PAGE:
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Excerpt from Chew on This by Eric Schlosser, Charles W. Wilson, plus links to reviews, author biography & more

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Chew on This

Everything You Don't Want to Know About Fast Food

by Eric Schlosser, Charles W. Wilson

Chew on This by Eric Schlosser, Charles W. Wilson X
Chew on This by Eric Schlosser, Charles W. Wilson
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  • First Published:
    May 2006, 270 pages
    Paperback:
    Apr 2007, 320 pages

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Print Excerpt


The simple answer is this: the companies that sell fast food don’t want you to think about it. They don’t want you to know where it comes from and how it’s made. They just want you to buy it.

Have you ever seen a fast-food ad that shows the factories where French fries are made? Ever seen a fast-food ad that shows the slaughterhouses where cattle are turned into ground beef? Ever seen an ad that tells you what’s really in your fast-food milk shake and why some strange-sounding chemicals make it taste so good? Ever seen an ad that shows overweight, unhealthy kids stuffing their faces with greasy fries at a fast-food restaurant? You probably haven’t. But you’ve probably seen a lot of fast-food commercials that show thin, happy children having a lot of fun.

People have been eating since the beginning of time. But they’ve only been eating Chicken McNuggets since 1983. Fast food is a recent invention. During the past thirty years, fast food has spread from the United States to every corner of the globe. A business that began with a handful of little hot dog and hamburger stands in southern California now sells the all- American meal—a hamburger, French fries, and soda—just about everywhere. Fast food is now sold at restaurants and drive-throughs, at baseball stadiums, high schools, elementary schools, and universities, on cruise ships, trains, and airplanes, at Kmarts, Wal-Marts, and even the cafeterias of children’s hospitals. In 1970, Americans spent about $6 billion on fast food. In 2005, they spent about $134 billion on fast food. Americans now spend more money on fast food than on college education, personal computers, computer software, or new cars. They spend more on fast food than on movies, books, magazines, newspapers, and recorded music— combined.

Fast food may look like the sort of food people have always eaten, but it’s different. It’s not the kind of food you can make in your kitchen from scratch. Fast food is something radically new. Indeed, the food we eat has changed more during the past thirty years than during the previous thirty thousand years.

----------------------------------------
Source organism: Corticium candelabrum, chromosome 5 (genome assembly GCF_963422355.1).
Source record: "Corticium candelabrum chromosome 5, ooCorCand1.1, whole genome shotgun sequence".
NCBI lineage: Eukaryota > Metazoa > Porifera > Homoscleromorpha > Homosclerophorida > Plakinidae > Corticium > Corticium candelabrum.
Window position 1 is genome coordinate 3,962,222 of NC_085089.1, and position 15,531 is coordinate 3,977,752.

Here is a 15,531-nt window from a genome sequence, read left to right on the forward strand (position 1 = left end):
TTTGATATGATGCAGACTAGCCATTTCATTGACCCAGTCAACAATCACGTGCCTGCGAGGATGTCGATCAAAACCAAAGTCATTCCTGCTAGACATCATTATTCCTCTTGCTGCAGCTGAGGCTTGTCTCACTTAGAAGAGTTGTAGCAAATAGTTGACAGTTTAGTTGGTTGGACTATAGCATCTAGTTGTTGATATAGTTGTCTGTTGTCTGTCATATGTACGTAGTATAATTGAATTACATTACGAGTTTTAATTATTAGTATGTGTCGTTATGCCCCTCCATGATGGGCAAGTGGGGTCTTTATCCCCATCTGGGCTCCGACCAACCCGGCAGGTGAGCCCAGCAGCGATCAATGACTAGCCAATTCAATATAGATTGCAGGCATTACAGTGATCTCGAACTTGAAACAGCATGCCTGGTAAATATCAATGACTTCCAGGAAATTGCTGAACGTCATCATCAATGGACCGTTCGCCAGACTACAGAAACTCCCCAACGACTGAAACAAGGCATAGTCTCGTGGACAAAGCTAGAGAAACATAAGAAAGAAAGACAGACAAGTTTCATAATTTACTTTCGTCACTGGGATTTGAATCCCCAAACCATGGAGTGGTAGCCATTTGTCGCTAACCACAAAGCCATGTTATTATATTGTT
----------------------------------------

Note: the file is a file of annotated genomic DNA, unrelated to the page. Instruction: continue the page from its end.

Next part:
In the pages that follow, you’ll learn how the fast-food business got started. You’ll learn how the fast-food chains try to get kids into their restaurants, how they treat kids working in their kitchens, how they make their food. And you’ll learn what can happen when you eat too much of it. These are things you really need to know. Why? Because fast food is heavily advertised to kids and often prepared by workers who are kids themselves. This is an industry that both feeds and feeds off the young.

For the most part, fast food tastes pretty good. That’s one of the main reasons people like to eat it. Fast food has been carefully designed to taste good. It’s also inexpensive and convenient. But the Happy Meals, two- for-one deals, and free refills of soda give a false sense of how much fast food actually costs. The real price never appears on the menu.

Hundreds of millions of people eat fast food every day without giving it much thought. They just unwrap their hamburgers and dig in. An hour or so later, when the burger’s all gone and the wrapper’s been tossed into the garbage, the whole meal has already been forgotten. Chew on this: people should know what lies beneath the shiny, happy surface of every fast-food restaurant. They should know what really lurks between those sesame seed buns. As the old saying goes: you are what you eat.

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CHEW ON THIS: EVERYTHING YOU DON’T WANT TO KNOW ABOUT FAST FOOD by Eric Schlosser and Charles Wilson. Copyright (c) 2006 by Eric Schlosser. Reprinted by permission of Houghton Mifflin Company. All rights reserved.

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